The 10 Most Mind-Boggling Unexplained Mysteries In Physics

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Image: NASA, ESA and the Hubble Heritage Team
Image: NASA, ESA and the Hubble Heritage Team

The universe is vast. It might even be infinite, too, but we’re not really sure. So it’s no wonder that there are things about it that we just don’t understand. In a way, that’s half the fun of science: attempting to explain the apparently inexplicable. And of the plenty of mysteries out there in the cosmos – from the relationships between tiny particles, to the potential existence of giant space brains – these ten unsolved conundrums show just how weird and incredible the universe we live in really can be.

Image: ESO/L. Calçada/M. Kornmesser
Image: ESO/L. Calçada/M. Kornmesser

10. How did the universe begin?

This seems as good a place as any to start. One of the big unanswered questions in physics is just how the universe originated. The most common explanation, of course, is the Big Bang theory, but that itself is not without its problems. For starters, what happened just before the Big Bang is beyond our visible reach. In addition, the Big Bang should have resulted in the formation of both matter and antimatter in equal amounts. And, as their names may suggest, any time these two collided they would annihilate each other, releasing energy in the process. Regardless of how common such collisions might be, though, the expected result would be to see equal amounts of both still today. But, strangely, we see in our observable universe mostly matter.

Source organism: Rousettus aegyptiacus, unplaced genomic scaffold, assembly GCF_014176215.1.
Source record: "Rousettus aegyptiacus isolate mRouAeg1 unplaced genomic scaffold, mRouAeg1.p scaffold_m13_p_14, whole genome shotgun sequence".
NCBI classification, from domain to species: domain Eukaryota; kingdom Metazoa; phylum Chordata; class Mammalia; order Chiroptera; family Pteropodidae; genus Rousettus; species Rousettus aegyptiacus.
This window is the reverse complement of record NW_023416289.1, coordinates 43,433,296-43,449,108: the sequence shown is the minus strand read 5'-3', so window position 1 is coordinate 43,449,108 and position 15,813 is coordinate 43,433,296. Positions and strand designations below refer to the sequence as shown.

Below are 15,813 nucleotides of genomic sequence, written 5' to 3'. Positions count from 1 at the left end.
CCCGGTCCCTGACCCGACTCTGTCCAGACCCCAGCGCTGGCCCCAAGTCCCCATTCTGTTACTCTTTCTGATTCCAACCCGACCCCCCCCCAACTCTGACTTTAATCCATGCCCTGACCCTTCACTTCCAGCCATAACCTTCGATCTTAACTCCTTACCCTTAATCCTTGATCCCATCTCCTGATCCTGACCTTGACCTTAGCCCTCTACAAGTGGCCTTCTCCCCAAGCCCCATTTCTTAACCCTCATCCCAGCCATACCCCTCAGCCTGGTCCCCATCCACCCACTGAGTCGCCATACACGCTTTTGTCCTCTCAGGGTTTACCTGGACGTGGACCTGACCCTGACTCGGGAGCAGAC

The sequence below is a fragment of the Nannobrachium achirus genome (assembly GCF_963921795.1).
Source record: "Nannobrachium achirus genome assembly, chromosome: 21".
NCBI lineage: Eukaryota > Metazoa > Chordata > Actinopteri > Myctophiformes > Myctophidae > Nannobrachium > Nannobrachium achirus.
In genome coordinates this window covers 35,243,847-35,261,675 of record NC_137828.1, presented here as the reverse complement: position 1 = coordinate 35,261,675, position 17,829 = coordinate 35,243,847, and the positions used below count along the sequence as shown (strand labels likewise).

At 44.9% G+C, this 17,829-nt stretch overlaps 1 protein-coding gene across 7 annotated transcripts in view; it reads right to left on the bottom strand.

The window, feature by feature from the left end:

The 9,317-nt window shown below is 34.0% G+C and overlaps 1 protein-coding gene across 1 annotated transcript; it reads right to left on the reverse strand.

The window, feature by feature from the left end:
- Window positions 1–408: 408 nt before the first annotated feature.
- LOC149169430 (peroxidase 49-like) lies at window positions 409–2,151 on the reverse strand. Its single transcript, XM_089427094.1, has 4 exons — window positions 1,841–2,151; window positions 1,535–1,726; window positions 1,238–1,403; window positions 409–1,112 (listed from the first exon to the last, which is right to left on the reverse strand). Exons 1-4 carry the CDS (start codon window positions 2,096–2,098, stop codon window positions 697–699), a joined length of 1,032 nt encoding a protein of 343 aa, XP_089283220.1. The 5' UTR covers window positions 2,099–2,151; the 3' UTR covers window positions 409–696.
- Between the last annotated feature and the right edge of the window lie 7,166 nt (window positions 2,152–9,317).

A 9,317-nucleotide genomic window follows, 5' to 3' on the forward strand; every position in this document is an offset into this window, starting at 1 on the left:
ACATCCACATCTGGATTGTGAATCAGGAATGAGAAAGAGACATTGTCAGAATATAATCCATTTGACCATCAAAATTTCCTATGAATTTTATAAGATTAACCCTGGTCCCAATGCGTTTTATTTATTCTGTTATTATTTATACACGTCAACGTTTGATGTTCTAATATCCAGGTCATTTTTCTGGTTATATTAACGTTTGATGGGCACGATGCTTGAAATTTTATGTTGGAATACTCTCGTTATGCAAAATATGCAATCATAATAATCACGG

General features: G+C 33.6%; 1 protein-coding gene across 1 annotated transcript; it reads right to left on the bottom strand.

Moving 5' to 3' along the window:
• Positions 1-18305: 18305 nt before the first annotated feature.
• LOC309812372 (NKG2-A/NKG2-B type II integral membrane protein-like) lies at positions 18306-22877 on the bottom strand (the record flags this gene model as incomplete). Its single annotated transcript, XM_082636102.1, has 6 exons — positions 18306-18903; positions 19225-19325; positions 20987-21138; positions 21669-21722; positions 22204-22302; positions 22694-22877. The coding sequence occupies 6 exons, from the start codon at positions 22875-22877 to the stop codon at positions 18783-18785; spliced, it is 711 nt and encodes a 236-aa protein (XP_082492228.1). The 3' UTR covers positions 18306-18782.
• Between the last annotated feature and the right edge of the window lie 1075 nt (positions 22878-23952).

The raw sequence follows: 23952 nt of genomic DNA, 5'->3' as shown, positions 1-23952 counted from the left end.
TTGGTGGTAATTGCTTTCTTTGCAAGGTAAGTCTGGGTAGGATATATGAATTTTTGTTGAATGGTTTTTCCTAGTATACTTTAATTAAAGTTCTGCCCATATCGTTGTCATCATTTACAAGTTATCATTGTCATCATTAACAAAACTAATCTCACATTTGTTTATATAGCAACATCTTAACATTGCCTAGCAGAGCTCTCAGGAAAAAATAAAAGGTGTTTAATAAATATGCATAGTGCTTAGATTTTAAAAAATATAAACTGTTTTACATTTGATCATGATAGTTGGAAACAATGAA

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Image: NASA Goddard Space Flight Center
Image: NASA Goddard Space Flight Center

So where did all the antimatter go? Or, put another way, how did we end up with so much matter? To get around this conundrum, theoretical physicists from the United States and the United Kingdom proposed, in 2001, the “ekpyrotic scenario.” The idea is that the universe runs in cycles and that massive sheet-like parts of our universe – or “branes” – collide with each other once every trillion years, leading to enormous Big Bang-style explosions. And instead of introducing an even division of material, these explosions then re-inject both matter and energy into the equation.

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